Marston Bates, the eminent zoologist, wrote in 1960 in The American Scholar(29:43-52): “In our household, I am left in complete command of one department – the things to eat with drinks. In the store where I do most of the buying, there is a wonderful assortment of temptations: fish eggs of many kinds other than the authentic but impossibly expensive caviar; fish themselves of many species, prepared in many ways; a wide variety of cheeses and sausages, of crispy fried things, of olives and nuts and minced clams and smoked oysters. Lately several kinds of insects have appeared on the shelves – canned ants and silkworm pupae from Japan, maguey worms from Mexico, fried grasshoppers – the can doesn’t say where they are from. Insects are an important element in human diet in many parts of the world, but they have long been taboo in European civilizations. It is possible that they will get back into the Western diet by way of the cocktail hour.”
Bates continued: “The maguey worms [larvae of the giant skipper butterfly, Aegiale hesperiaris] have been canned for the local market in Mexico for some time, and now they are being imported into the United States by the stores that specialize in fancy foods. The canned worms are best if eaten hot; they have a pleasant, nutty flavor, which blends as well with a martini as with mescal, the potent drink that the Mexicans distill from the fermented pulque. In my home we have been trying these worms on cocktail guests. As yet we haven’t found anyone who disliked them, although our guests have shown considerable variation in the degree of their enthusiasm. The worms at least provide a topic of conversation.”
In concluding this particular bit of discussion, Bates said, “From these experiments of ours with guests, I get the idea that while Americans may be prejudiced, they are far from being proud of their prejudices.”
Lucy Clausen of Columbia University and the American Museum of Natural History, and author of Insect Fact and Folklore (1963), also mentioned maguey worms but by another name, saying that people in the United States are eating fried “gusanos” [=maguey worms] with relish. “Close to the Mexican border, ‘gusanos’ are served as thirst-producers at cocktail parties. In recent years Mexico has been canning and exporting ‘gusanos’ and they may now be purchased in the better delicatessen and department stores of our larger cities. They are advertised as “delicious delicacies, especially with cocktails.”
In 1960, Hocking and Matsumura, of the University of Alberta noted that a product canned in Japan under the name “Baby Bees” (fried bee pupae with soy sauce) had been available for some time on the Canadian market at a price of $2.20 per 2 ounces (Bee World 41:113-120).
James Trager, in The Food Book (1972), after discussing several insects that are classed as delicacies in other countries, stated: “But the only insects in American supermarkets, at least the only kinds offeredfor sale [italics added], are fried grasshoppers, Japanese ants, bees and silkworm pupae, and Mexican maguey worms…. All are sold in cans, ostensibly as cocktail snacks but basically for their entertainment value. Americans’ propensity for ‘impulse purchases’ is prodigious.” Trager’s book, by the way, was formerly titled, “The Enriched, Fortified, Concentrated, Country-fresh, Lip-smacking, Finger-licking, International, Unexpurgated Foodbook.”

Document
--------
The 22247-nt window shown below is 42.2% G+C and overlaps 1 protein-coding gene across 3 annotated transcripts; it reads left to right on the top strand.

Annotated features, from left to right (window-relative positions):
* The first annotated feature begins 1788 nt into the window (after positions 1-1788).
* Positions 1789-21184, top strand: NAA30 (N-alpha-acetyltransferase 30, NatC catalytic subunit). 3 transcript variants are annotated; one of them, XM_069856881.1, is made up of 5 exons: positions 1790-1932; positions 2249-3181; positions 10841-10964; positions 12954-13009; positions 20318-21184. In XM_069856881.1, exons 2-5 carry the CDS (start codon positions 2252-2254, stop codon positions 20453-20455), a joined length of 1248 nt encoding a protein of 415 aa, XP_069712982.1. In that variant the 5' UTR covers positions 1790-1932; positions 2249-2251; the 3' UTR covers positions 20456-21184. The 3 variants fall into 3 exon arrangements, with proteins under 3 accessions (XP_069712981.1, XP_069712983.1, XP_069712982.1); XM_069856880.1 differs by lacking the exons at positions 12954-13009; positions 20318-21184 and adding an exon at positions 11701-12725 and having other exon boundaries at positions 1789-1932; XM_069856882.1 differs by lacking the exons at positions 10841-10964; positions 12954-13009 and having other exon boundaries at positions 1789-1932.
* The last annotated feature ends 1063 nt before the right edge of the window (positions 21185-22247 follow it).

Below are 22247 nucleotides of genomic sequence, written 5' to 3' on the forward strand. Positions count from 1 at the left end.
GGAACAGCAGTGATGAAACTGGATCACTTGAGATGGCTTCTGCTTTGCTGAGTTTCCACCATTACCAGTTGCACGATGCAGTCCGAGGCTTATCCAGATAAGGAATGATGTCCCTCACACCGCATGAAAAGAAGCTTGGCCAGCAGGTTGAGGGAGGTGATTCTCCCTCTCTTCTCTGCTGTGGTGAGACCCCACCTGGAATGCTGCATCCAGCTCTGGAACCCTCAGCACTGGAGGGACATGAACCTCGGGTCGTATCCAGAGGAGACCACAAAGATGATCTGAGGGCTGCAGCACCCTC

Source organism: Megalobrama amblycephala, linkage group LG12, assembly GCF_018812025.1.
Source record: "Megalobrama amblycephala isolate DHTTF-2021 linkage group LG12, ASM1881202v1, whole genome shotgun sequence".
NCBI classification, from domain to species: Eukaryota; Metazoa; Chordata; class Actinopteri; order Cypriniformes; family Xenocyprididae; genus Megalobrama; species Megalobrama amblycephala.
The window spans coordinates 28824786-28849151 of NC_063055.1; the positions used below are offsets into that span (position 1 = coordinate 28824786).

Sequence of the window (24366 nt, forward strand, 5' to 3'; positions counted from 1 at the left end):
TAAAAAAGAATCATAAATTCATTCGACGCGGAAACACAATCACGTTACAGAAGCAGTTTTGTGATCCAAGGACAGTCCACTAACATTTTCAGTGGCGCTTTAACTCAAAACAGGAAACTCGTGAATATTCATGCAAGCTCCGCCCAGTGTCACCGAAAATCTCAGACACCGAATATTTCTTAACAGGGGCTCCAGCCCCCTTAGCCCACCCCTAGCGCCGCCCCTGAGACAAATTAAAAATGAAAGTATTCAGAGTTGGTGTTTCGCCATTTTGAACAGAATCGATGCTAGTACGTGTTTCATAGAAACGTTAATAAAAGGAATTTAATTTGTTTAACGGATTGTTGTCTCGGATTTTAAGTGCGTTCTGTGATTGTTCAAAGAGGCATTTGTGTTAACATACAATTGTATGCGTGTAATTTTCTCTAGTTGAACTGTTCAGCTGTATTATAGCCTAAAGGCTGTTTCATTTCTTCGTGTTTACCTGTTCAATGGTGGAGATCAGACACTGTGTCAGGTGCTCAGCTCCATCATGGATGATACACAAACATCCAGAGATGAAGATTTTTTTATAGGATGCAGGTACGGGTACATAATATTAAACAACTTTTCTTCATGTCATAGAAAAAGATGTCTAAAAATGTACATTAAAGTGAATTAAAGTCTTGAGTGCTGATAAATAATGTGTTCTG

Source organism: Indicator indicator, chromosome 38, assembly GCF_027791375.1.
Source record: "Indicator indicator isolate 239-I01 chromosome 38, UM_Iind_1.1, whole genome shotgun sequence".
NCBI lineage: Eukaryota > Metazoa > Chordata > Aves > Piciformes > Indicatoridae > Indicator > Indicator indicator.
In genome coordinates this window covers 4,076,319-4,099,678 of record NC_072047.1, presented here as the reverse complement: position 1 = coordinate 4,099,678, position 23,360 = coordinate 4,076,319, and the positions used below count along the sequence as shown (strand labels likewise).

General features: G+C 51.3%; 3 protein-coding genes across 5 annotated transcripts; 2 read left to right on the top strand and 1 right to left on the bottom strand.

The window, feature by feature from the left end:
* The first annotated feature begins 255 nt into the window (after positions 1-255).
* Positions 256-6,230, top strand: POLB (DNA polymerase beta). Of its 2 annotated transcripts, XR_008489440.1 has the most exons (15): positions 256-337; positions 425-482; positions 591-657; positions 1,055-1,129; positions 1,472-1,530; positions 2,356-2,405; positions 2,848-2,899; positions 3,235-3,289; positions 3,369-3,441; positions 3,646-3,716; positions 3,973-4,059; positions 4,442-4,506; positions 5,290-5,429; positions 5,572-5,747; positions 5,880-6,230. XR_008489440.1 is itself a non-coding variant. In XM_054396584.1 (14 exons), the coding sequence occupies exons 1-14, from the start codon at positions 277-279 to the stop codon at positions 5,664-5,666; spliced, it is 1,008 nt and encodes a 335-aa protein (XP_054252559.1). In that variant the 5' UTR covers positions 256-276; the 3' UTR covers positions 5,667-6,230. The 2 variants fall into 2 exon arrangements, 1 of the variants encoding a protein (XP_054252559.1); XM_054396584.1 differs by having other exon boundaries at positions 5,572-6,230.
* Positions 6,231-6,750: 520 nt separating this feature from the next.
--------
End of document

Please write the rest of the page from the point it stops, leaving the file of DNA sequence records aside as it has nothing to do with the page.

Finally, Ronald Taylor devoted 14 pages in his book, Butterflies in My Stomach (1975; pp. 83-96), to a description of 19 processed, mostly canned, insect foods available in the American marketplace. Most of these products (11 of them) were offered by Reese Finer Foods, Inc., who imported them from Japan. They were sold primarily as novelty items with highest sales around the New Year.
In view of the above, we were surprised to find a couple of years ago that imported insect products could not be found in specialty food shops here in Madison, Wisconsin. A number of long-time residents to whom we mentioned this were also surprised, saying that such products were formerly available. A more superficial search in Minneapolis-St. Paul was also unsuccessful. A letter to Reese, Inc., brought the information that they no longer import these products. We heard from a Chicagoan that, until recently at least, the Marshall Field Company catalog listed several insect food products, but the Madison store knew nothing about this.
I should say that our question results more from curiosity than from any sense of urgent need. Taylor (loc. cit.), an avowed advocate of the palatability of insects, states: “Personally, I find most canned insects unpleasant tasting – some worse than others – or, at the very least, insipid. If, however, you want to eat a canned insect, my suggestion is that you begin with the agave worm [yet another name for the maguey worm].” Taylor, the author (with Barbara Carter) of Entertaining With Insects; or Guide to Insect Cookery [to be reviewed in the next Newsletter] states, “It is unfortunate that there aren’t better prepared insect foods on the American market, and at reasonable prices.” Similarly, Bates (loc. cit.) mentions that, “The Japanese now export canned fried ants to this country, but these canned ants seem to be quite tasteless, lacking the crisp, toasted quality that I remember from my South American experience.” Bates was referring to the winged sexual forms of the leaf-cutter ants (Atta spp.) which are sold in movie theaters in Colombia and serve the same function as popcorn.